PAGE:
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The potential benefits of genomic data analysis in healthcare are undeniable. The list includes reducing repeat testing, predicting what illnesses someone may experience in the future, providing more personalized care to patients and more. But the list of challenges is, unfortunately, just as long.
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Experts agree that solutions to these challenges need to be sorted out before the full potential of genomic data analysis can be realized in healthcare.
The problem with genomic data
Keith Stewart, director at the Center for Individualized Medicine at the Mayo Clinic in Scottsdale, Ariz., said at Health Datapalooza in Washington D.C. in April that some of these barriers include patient wariness, a lack of education in this field among physicians, a shortage of genetic counseling and healthcare payers not yet wanting to pay for genetic tests.
But improvements to the technology are also needed, Stewart said, especially when it comes to dealing with data. We're talking about handling something like four petabytes of data here.
Not only that, another issue is figuring out how to present genomic data in a meaningful way to the physician.
Keith Stewartdirector at the Center for Individualized Medicine at the Mayo Clinic
"How do you put a whole genome into the electronic medical record? Where do you store information?" Stewart said. "How do you go back and reanalyze that every year as science starts to tell you new information about the genome, so we don't sequence some of these genomes and let it fester in a cupboard? [It needs to be] an active, live resource through their life, not a static test that's done once."
Stewart explained that, presently, genomic test results are printed out on a single piece of paper. That piece of paper is then scanned into the EHR as a PDF file.
"The physician is probably never going to be able to find it a year after it's scanned into the report, and there is no way for most electronic health records to support genomic results today," he said.
Stewart added that the lack of clinical decision support when it comes to genomics is also an issue. Having data presented to a provider based off of a patient's genomic data that basically says, "'mutation X equals activity Y' is not available yet," Stewart said.
Integrating personalized data
To truly benefit from genomic data analysis, it's not just about genomic data, said Emma Huang, associate director of research and development at Janssen Pharmaceuticals in San Francisco, at Health Datapalooza. It's about linking that genomic data up with rich phenotypic data, clinical data and the EHR.
This is particularly crucial, Huang said, if the goal is to achieve predictive genomics. And in order to achieve that, data on peoples' lifestyles will also need to be collected, whether from sensors or wearables.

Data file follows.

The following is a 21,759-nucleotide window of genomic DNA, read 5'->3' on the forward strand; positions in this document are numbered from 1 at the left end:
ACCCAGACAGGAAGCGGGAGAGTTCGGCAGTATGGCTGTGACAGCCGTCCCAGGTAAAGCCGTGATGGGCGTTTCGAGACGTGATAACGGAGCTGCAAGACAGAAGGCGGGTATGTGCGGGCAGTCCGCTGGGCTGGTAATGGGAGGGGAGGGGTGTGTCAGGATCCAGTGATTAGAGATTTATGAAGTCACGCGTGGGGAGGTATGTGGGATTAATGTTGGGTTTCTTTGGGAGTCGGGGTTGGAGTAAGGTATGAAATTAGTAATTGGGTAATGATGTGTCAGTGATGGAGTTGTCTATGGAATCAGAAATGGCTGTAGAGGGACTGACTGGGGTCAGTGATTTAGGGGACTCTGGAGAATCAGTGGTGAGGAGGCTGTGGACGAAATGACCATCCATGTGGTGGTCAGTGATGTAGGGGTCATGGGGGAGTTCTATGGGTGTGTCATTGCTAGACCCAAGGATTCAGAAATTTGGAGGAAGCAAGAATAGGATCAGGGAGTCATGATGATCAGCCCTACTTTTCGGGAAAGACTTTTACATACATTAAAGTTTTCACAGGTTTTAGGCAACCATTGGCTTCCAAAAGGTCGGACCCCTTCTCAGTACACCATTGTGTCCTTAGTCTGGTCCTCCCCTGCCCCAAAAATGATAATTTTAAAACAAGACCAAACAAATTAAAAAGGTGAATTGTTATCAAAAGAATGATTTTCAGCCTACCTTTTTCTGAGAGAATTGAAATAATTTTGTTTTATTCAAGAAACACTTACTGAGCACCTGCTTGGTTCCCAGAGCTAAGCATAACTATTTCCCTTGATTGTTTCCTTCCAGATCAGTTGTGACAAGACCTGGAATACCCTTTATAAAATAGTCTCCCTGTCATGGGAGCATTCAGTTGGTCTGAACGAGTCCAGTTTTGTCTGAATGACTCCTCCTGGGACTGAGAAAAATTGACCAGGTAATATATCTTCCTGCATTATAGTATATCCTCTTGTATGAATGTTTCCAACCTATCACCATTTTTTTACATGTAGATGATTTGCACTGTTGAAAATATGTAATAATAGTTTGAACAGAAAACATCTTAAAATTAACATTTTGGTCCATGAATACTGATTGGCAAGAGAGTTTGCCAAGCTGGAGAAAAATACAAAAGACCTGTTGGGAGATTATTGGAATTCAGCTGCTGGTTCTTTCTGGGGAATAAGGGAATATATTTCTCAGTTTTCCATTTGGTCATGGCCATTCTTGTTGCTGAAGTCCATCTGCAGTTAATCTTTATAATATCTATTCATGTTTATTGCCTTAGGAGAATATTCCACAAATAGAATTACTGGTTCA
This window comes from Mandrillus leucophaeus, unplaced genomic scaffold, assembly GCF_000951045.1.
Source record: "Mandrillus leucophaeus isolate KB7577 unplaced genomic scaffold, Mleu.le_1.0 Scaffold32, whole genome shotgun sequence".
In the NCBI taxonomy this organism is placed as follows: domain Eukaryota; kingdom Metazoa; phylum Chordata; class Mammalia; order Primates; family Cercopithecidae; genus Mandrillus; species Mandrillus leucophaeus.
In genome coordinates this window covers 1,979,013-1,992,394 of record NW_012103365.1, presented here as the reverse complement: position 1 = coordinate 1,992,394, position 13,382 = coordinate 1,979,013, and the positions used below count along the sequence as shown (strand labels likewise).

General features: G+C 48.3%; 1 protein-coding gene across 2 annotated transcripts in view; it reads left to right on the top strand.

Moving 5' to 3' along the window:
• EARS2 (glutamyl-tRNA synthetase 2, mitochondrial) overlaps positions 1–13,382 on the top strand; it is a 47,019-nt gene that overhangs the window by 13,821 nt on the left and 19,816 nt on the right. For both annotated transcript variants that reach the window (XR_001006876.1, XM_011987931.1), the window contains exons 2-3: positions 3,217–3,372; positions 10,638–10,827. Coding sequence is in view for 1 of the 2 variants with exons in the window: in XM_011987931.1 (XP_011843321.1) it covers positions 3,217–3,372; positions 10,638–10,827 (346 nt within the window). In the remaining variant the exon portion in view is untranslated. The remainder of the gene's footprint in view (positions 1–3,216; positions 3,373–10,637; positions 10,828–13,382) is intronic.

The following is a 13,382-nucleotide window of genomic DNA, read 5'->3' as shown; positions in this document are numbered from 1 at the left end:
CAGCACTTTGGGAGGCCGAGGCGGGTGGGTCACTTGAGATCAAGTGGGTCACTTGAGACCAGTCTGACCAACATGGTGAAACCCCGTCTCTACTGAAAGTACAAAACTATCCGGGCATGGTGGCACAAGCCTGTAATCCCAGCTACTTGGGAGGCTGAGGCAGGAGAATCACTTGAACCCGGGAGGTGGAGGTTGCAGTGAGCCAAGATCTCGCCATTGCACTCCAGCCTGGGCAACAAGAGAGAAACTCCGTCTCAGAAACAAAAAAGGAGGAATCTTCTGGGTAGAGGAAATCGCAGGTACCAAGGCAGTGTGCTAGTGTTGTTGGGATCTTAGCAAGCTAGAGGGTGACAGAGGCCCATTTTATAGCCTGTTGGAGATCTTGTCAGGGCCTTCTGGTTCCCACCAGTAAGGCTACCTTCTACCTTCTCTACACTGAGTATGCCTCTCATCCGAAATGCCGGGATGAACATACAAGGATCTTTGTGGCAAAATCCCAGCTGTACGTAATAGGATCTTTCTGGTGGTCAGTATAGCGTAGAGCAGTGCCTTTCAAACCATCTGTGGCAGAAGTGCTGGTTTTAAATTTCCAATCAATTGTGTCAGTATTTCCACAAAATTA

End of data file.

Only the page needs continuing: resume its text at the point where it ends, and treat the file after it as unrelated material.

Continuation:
Huang added that information about the environment of the patient is also important, "so we know what's happening around people, so that we can predict the probability of disease."
Delivering data to the patient
Huang said that another challenge genomic data analysis faces is making the data not only freely available to patients, but also understandable. This is where analytics is key, Huang said.
"[Analytics] means really moving from not just generating the data, [to getting] insight from the data," she said.
To Huang, this is what data liberation means.
"It's not necessarily making data freely available to everyone. It's really making the insight from the data much easier [to understand] and making that available," Huang said.
The key to integration: Data movement
Mark Dunnenberger, director of pharmacogenomics at the Center for Molecular Medicine at NorthShore University Health System in Chicago, agrees with Huang that the main challenge is data integration.
"Genomics needs to be integrated with all of the other clinical data that's available for the patient," he said at Health Datapalooza. "One of the ways we have to do this is [through] many steps of translation, and this is where we get data movement."
Dunnenberger explained that, at present, the various data about someone's genome are processed in different places. For example, one laboratory may provide a patient's genotype, but a different facility would have to provide that same patient's phenotype. All that information should reside in one place so that physicians don't have to go looking for it. And in order for that to happen, standards are required.
Furthermore, physicians shouldn't have to go looking for this information at all. It should be presented to them point of care, when they need it. Dunnenberger said this will most likely appear in the form of some kind of alert.
"We're [made up of] tens of thousands of genes," he said. "We're struggling with, how do you build this logic when we're taking into account four, five and six genes at a time when you have to have performance capabilities to deliver this in microseconds? Well, it might be an interruptive alert."
This alert would have information on that patient's genetics, such as what medications do not interact well with the patient and possible diseases they may be at risk of developing.
In Dunnenberger's experience, he's found that some clinicians simply want a short and straight-to-the-point alert, and others want a longer explanation of the results. He has found that giving physicians a choice of the length and detail of the alert on genomic information is helpful.
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